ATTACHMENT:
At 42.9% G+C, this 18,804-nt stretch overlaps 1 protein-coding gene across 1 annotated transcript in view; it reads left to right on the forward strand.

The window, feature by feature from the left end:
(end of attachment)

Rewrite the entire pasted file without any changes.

At 42.9% G+C, this 18,804-nt stretch overlaps 1 protein-coding gene across 1 annotated transcript in view; it reads left to right on the forward strand.

The window, feature by feature from the left end: